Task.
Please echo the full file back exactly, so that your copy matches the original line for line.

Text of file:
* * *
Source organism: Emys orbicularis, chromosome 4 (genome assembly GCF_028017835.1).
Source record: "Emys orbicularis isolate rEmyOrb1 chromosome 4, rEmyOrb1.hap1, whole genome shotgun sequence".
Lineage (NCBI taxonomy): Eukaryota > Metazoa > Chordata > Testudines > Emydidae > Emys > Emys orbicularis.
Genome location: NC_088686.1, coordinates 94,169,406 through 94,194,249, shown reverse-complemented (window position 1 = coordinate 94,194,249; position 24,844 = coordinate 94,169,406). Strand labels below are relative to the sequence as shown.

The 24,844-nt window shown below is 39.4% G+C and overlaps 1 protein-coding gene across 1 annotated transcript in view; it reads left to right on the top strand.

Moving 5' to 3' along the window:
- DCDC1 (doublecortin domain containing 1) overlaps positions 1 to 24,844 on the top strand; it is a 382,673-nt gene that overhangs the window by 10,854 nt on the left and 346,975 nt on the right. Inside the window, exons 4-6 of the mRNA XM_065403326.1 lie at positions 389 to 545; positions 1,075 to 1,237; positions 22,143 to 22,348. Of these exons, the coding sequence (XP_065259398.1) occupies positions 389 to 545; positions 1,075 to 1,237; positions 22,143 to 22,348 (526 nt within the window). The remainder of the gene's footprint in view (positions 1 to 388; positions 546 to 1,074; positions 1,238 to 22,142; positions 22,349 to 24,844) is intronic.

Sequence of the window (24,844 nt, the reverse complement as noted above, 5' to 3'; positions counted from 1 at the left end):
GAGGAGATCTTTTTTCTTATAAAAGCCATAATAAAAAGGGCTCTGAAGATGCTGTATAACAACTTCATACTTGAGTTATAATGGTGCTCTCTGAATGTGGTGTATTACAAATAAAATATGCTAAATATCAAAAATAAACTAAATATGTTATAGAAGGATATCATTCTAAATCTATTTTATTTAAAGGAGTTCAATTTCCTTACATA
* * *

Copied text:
Source organism: Emys orbicularis, chromosome 4 (genome assembly GCF_028017835.1).
Source record: "Emys orbicularis isolate rEmyOrb1 chromosome 4, rEmyOrb1.hap1, whole genome shotgun sequence".
Lineage (NCBI taxonomy): Eukaryota > Metazoa > Chordata > Testudines > Emydidae > Emys > Emys orbicularis.
Genome location: NC_088686.1, coordinates 94,169,406 through 94,194,249, shown reverse-complemented (window position 1 = coordinate 94,194,249; position 24,844 = coordinate 94,169,406). Strand labels below are relative to the sequence as shown.

The 24,844-nt window shown below is 39.4% G+C and overlaps 1 protein-coding gene across 1 annotated transcript in view; it reads left to right on the top strand.

Moving 5' to 3' along the window:
- DCDC1 (doublecortin domain containing 1) overlaps positions 1 to 24,844 on the top strand; it is a 382,673-nt gene that overhangs the window by 10,854 nt on the left and 346,975 nt on the right. Inside the window, exons 4-6 of the mRNA XM_065403326.1 lie at positions 389 to 545; positions 1,075 to 1,237; positions 22,143 to 22,348. Of these exons, the coding sequence (XP_065259398.1) occupies positions 389 to 545; positions 1,075 to 1,237; positions 22,143 to 22,348 (526 nt within the window). The remainder of the gene's footprint in view (positions 1 to 388; positions 546 to 1,074; positions 1,238 to 22,142; positions 22,349 to 24,844) is intronic.

Sequence of the window (24,844 nt, the reverse complement as noted above, 5' to 3'; positions counted from 1 at the left end):
GAGGAGATCTTTTTTCTTATAAAAGCCATAATAAAAAGGGCTCTGAAGATGCTGTATAACAACTTCATACTTGAGTTATAATGGTGCTCTCTGAATGTGGTGTATTACAAATAAAATATGCTAAATATCAAAAATAAACTAAATATGTTATAGAAGGATATCATTCTAAATCTATTTTATTTAAAGGAGTTCAATTTCCTTACATA